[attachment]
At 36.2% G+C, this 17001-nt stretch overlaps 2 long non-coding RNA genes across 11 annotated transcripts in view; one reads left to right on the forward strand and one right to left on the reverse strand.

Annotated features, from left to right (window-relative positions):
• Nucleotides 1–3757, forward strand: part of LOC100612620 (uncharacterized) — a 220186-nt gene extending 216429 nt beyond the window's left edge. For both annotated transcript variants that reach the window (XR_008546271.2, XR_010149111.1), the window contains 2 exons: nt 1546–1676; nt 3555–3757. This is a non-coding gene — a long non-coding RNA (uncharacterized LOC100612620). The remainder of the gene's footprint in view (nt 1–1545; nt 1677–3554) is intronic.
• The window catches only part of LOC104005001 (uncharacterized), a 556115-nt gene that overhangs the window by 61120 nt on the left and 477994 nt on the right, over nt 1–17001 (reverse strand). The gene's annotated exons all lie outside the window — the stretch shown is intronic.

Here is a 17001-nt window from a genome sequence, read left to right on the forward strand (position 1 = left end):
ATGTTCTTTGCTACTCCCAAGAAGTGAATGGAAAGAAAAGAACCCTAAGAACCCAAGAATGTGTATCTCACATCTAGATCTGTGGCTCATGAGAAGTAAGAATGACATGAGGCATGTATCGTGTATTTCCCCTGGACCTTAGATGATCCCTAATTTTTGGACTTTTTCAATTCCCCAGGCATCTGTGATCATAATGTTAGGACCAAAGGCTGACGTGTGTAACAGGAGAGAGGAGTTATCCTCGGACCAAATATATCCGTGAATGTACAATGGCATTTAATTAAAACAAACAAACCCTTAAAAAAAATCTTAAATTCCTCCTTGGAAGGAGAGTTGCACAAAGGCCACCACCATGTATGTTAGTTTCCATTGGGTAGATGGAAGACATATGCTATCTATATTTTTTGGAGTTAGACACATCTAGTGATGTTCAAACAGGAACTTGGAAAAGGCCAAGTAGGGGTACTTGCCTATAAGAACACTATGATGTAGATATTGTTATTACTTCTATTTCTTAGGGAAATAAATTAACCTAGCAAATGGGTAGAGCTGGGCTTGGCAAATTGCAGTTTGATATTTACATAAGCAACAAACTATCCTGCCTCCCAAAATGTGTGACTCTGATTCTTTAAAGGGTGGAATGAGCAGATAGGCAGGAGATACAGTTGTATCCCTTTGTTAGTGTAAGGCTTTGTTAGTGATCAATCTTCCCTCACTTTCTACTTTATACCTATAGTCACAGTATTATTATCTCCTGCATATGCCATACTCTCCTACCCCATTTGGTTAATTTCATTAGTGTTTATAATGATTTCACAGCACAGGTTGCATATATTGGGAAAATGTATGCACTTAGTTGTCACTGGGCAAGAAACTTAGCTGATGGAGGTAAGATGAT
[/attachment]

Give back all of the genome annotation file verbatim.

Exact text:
At 36.2% G+C, this 17001-nt stretch overlaps 2 long non-coding RNA genes across 11 annotated transcripts in view; one reads left to right on the forward strand and one right to left on the reverse strand.

Annotated features, from left to right (window-relative positions):
• Nucleotides 1–3757, forward strand: part of LOC100612620 (uncharacterized) — a 220186-nt gene extending 216429 nt beyond the window's left edge. For both annotated transcript variants that reach the window (XR_008546271.2, XR_010149111.1), the window contains 2 exons: nt 1546–1676; nt 3555–3757. This is a non-coding gene — a long non-coding RNA (uncharacterized LOC100612620). The remainder of the gene's footprint in view (nt 1–1545; nt 1677–3554) is intronic.
• The window catches only part of LOC104005001 (uncharacterized), a 556115-nt gene that overhangs the window by 61120 nt on the left and 477994 nt on the right, over nt 1–17001 (reverse strand). The gene's annotated exons all lie outside the window — the stretch shown is intronic.

Here is a 17001-nt window from a genome sequence, read left to right on the forward strand (position 1 = left end):
ATGTTCTTTGCTACTCCCAAGAAGTGAATGGAAAGAAAAGAACCCTAAGAACCCAAGAATGTGTATCTCACATCTAGATCTGTGGCTCATGAGAAGTAAGAATGACATGAGGCATGTATCGTGTATTTCCCCTGGACCTTAGATGATCCCTAATTTTTGGACTTTTTCAATTCCCCAGGCATCTGTGATCATAATGTTAGGACCAAAGGCTGACGTGTGTAACAGGAGAGAGGAGTTATCCTCGGACCAAATATATCCGTGAATGTACAATGGCATTTAATTAAAACAAACAAACCCTTAAAAAAAATCTTAAATTCCTCCTTGGAAGGAGAGTTGCACAAAGGCCACCACCATGTATGTTAGTTTCCATTGGGTAGATGGAAGACATATGCTATCTATATTTTTTGGAGTTAGACACATCTAGTGATGTTCAAACAGGAACTTGGAAAAGGCCAAGTAGGGGTACTTGCCTATAAGAACACTATGATGTAGATATTGTTATTACTTCTATTTCTTAGGGAAATAAATTAACCTAGCAAATGGGTAGAGCTGGGCTTGGCAAATTGCAGTTTGATATTTACATAAGCAACAAACTATCCTGCCTCCCAAAATGTGTGACTCTGATTCTTTAAAGGGTGGAATGAGCAGATAGGCAGGAGATACAGTTGTATCCCTTTGTTAGTGTAAGGCTTTGTTAGTGATCAATCTTCCCTCACTTTCTACTTTATACCTATAGTCACAGTATTATTATCTCCTGCATATGCCATACTCTCCTACCCCATTTGGTTAATTTCATTAGTGTTTATAATGATTTCACAGCACAGGTTGCATATATTGGGAAAATGTATGCACTTAGTTGTCACTGGGCAAGAAACTTAGCTGATGGAGGTAAGATGAT